Dominanz - Let the Death Enter - (6.5/10)
Published on March 23, 2019
Considering that Norway is the country of black metal (alongside fjords) and that Dominanz are from Bergen, it’s hardly surprising that the genre feels like home. What may be more unusual, however, is that it has taken 10 years for the band to develop a close relationship with the frosty northern arts. Early dalliances with industrial metal and multifarious other elements appear to have crystallized into the sinister blackened lurch of Let the Death Enter. Dominanz may still sound much less conservative than other black metal acts, as well as maintaining that worrying ‘z’ in their name, but four and a half years since Noxious, the band seems much closer to orthodoxy than ever before.
Beginning from a point of easiest reference, one might like to think of Immortal’s strident black metal at any point from At the Heart of Winter onwards. In that comparison, throw away all the fast moments and allow for the fact that Abbath’s rasp was more like a frog, whereas Roy Mathisen sounds more like a sedated man giving birth. He sounds in pain, just not urgently so. Something drugged and unnatural also attends the progress of the songs, somewhat like Satyricon managed to do with the title track of Volcano, which featured minor electronic elements alongside oddities such as clean female vocals. Satyricon’s “With Ravenous Hunger” may well have been the template for some of the cuts on Let the Death Enter, the black metal coldness coming more from the dissonance and restraint of the riffing than any icy flurries of tremolos and blastbeats. The resulting sound is thus more textured and diverse than those other names, while also hinting at a different kind of minimalism from the way that a vast emptiness seems to lurk behind the out of focus riffs and vocals.
Of greatest importance in comprehending Dominanz’s latest effort is the knowledge that this album aims for atmosphere at the cost of impact. The group’s 2011 debut As I Shine kicked off with a surprisingly powerful industrial riff in the form of “Infinity”, yet moments like the forceful reintroduction of the stomp in “Echoes from the Moment of Death” are rare. Most of the songs ebb by at a steady slow mid-pace, gradually wrapping the listener in a shroud of polluted feelings and grim suspicions capably summed up by titles such as “Born with Desires” and “Death Is Watching You”. The griminess of Let the Death Enter thus still lurks in other realms than black metal, allowing keys and samples to drift about in the stagnant realms of several tracks, notably “Code of Silence” and its offshoot interlude “Occidere Credentis”. A child’s voice declaiming religious obedience stamps the former with all the nastiness a song about church molestation deserves, while the minor track has the samples and hammy pomp of a Rob Zombie creation. Nevertheless, distinct feelings of listening to Naglfar or late ‘00s Dimmu Borgir arise on the suitably titled “Lucifer”.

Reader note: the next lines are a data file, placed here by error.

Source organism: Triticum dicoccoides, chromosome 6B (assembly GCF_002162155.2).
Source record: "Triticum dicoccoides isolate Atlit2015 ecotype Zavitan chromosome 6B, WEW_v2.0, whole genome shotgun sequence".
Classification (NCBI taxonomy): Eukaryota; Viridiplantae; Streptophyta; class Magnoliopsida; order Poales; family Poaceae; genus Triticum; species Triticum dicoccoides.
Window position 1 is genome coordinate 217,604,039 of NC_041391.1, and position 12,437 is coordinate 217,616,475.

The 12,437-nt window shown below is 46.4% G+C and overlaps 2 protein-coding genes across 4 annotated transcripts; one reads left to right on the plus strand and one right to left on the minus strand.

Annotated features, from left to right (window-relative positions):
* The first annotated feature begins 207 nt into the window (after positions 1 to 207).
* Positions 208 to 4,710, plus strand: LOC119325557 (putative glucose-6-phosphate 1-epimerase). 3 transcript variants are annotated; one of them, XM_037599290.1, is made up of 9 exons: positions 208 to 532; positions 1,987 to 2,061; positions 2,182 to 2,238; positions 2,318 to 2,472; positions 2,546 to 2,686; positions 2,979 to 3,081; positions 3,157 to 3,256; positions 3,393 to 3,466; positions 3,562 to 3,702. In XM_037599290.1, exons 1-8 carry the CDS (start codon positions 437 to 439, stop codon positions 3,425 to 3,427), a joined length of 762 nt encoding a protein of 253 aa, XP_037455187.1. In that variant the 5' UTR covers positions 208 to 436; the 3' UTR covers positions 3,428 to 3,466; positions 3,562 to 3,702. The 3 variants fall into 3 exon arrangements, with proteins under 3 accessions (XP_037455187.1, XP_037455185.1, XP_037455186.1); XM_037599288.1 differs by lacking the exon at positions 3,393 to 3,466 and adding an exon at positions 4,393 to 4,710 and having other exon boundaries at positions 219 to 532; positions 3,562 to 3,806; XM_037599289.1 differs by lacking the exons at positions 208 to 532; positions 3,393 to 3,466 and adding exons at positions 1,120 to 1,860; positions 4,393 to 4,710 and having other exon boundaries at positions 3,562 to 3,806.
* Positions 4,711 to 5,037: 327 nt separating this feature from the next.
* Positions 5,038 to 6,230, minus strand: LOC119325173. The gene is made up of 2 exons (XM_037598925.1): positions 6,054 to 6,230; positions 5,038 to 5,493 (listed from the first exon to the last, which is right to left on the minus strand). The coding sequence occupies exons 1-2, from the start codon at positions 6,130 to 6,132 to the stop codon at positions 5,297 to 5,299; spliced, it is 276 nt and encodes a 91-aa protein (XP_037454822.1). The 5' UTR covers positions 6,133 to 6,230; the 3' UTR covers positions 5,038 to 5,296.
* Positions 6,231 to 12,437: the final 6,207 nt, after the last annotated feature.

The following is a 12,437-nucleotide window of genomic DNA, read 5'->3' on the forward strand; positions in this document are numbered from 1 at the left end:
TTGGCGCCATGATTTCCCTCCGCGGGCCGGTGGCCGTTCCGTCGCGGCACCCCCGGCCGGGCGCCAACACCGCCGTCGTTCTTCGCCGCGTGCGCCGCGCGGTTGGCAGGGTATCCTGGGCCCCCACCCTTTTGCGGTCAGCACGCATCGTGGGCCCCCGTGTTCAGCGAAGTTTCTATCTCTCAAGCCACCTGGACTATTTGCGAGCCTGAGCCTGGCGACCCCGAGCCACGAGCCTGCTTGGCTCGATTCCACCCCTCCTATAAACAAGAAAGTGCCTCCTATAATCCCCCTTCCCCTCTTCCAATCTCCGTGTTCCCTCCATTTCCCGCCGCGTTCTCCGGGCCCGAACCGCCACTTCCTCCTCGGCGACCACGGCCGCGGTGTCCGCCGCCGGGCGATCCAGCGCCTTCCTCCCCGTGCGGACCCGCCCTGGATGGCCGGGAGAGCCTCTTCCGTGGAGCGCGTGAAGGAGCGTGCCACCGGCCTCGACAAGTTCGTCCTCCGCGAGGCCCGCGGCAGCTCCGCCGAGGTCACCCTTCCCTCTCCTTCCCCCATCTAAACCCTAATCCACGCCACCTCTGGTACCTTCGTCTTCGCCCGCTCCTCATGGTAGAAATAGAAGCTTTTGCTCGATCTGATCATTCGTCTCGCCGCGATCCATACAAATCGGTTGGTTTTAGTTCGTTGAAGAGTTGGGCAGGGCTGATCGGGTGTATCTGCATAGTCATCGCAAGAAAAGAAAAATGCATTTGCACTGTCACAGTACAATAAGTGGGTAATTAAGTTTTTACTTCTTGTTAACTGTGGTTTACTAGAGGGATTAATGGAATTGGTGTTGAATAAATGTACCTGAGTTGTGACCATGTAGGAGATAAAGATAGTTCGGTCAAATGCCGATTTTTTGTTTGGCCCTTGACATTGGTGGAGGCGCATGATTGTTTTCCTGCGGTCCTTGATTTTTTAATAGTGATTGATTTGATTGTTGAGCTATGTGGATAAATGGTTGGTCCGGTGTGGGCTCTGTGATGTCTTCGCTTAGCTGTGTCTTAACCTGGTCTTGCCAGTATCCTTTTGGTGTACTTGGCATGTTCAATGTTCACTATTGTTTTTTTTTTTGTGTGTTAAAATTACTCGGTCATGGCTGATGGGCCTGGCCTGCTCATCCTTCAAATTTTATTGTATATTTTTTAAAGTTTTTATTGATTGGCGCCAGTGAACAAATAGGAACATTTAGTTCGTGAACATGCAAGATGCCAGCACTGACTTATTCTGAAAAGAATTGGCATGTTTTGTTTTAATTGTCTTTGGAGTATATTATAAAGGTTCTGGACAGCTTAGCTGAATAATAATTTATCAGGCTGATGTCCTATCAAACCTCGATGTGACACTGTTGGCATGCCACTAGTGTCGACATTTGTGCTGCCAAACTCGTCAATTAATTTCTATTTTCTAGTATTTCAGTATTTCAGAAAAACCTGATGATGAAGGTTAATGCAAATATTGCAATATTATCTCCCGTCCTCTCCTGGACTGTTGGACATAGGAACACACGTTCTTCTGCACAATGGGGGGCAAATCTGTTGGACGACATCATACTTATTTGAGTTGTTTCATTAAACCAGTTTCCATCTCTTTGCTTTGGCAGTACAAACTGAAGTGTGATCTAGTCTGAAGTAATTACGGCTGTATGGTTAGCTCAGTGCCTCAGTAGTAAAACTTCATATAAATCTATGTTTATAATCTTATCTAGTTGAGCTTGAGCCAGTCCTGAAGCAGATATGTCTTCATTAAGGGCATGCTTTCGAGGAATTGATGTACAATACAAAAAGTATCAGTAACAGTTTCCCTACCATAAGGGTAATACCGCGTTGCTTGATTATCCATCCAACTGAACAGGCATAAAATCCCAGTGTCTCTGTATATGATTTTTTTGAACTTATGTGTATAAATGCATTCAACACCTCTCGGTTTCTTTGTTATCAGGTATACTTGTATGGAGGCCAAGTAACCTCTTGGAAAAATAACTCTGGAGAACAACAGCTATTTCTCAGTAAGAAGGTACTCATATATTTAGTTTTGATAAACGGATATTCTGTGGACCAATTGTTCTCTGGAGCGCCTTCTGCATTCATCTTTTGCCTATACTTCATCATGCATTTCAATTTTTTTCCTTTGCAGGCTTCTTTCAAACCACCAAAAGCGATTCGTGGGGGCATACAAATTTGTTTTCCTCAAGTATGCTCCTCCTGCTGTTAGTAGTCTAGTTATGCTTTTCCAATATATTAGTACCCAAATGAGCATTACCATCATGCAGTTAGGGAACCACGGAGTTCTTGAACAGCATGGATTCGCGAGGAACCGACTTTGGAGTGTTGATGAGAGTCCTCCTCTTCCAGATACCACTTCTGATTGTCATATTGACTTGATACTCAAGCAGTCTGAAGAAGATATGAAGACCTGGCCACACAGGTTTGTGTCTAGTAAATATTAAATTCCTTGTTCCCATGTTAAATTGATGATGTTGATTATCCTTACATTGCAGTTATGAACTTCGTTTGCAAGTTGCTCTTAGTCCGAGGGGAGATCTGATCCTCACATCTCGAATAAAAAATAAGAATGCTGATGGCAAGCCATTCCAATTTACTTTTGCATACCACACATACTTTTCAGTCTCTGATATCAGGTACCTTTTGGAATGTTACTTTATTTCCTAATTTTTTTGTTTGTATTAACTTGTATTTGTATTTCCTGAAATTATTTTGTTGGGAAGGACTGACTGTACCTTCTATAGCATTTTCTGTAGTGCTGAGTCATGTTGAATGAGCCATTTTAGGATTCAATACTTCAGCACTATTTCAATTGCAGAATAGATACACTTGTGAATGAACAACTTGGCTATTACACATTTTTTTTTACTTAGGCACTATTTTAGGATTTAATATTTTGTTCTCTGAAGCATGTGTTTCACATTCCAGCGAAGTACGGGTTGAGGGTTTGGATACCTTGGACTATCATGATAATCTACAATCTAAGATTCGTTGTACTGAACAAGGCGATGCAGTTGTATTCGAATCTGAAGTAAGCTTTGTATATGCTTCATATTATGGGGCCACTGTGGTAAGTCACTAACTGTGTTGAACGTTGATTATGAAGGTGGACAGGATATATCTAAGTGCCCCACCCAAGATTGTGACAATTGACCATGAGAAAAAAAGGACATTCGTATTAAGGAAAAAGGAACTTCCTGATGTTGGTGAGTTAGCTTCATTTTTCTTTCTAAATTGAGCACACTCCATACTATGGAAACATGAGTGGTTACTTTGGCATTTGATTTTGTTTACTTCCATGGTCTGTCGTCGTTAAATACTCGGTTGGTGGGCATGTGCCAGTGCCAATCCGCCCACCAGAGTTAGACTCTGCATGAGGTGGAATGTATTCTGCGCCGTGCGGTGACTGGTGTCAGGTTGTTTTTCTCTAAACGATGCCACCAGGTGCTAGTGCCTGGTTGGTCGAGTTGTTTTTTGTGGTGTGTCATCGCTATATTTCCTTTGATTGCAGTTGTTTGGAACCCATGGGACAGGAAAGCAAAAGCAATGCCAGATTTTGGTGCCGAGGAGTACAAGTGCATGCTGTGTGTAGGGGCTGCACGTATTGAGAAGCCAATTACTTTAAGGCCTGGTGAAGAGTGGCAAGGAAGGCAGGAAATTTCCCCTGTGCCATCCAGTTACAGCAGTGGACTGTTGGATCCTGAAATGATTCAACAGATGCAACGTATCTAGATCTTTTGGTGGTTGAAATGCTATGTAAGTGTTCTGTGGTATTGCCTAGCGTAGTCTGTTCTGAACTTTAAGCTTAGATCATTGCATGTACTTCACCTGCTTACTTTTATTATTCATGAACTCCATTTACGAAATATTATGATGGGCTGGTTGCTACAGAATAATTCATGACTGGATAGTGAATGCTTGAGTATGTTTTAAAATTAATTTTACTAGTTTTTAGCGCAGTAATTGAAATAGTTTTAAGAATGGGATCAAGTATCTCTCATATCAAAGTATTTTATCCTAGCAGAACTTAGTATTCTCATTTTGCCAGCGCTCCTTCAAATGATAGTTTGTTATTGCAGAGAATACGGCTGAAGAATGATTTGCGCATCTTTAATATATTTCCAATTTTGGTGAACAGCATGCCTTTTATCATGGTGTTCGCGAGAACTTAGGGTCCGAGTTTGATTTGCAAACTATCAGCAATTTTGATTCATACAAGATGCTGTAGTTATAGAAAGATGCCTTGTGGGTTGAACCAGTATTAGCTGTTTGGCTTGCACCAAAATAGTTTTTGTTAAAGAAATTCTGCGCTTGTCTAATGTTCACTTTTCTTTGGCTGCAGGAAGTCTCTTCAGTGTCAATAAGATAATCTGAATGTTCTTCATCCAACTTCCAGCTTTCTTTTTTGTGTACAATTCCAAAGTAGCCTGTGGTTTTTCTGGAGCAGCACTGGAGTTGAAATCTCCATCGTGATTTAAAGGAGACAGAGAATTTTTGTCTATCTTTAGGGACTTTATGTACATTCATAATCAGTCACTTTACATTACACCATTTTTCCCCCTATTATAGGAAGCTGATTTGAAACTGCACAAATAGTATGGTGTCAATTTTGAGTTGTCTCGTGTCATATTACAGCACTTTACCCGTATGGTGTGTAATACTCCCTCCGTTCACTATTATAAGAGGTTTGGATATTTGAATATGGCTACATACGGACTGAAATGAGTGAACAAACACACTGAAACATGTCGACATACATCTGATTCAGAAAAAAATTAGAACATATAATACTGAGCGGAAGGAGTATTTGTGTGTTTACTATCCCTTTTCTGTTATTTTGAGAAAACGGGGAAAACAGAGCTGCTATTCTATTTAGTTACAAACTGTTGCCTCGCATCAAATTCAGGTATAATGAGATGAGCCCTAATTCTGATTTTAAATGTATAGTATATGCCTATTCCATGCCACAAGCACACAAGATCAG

Due to the album’s priorities, listeners are not guaranteed to feel satisfied at its end. For all their slowness and menace, the 10 songs do not wield any great degree of power, nor does the subtlety quite venture deep enough to shine a light on the subliminal thoughts that the music is bound to stir up. A rather flat mix puts nothing to the fore: not Mathisen’s vocals, not riffs or drumming, not solos, which prove almost non-existent. Grabbing attention thus proves beyond the majority of the release, vigorous statements like “Ruins of Destruction” opening in ubiquitous black metal style pointing to the conclusion that Dominanz’s policy of understatement and stealth is at heart a flawed one, or at least stands to be executed better. As mood music, Let the Death Enter performs competently; as mildly experimental black metal, it carves a certain niche for itself; as a third album from an established group, it flounders a little without truly disappointing.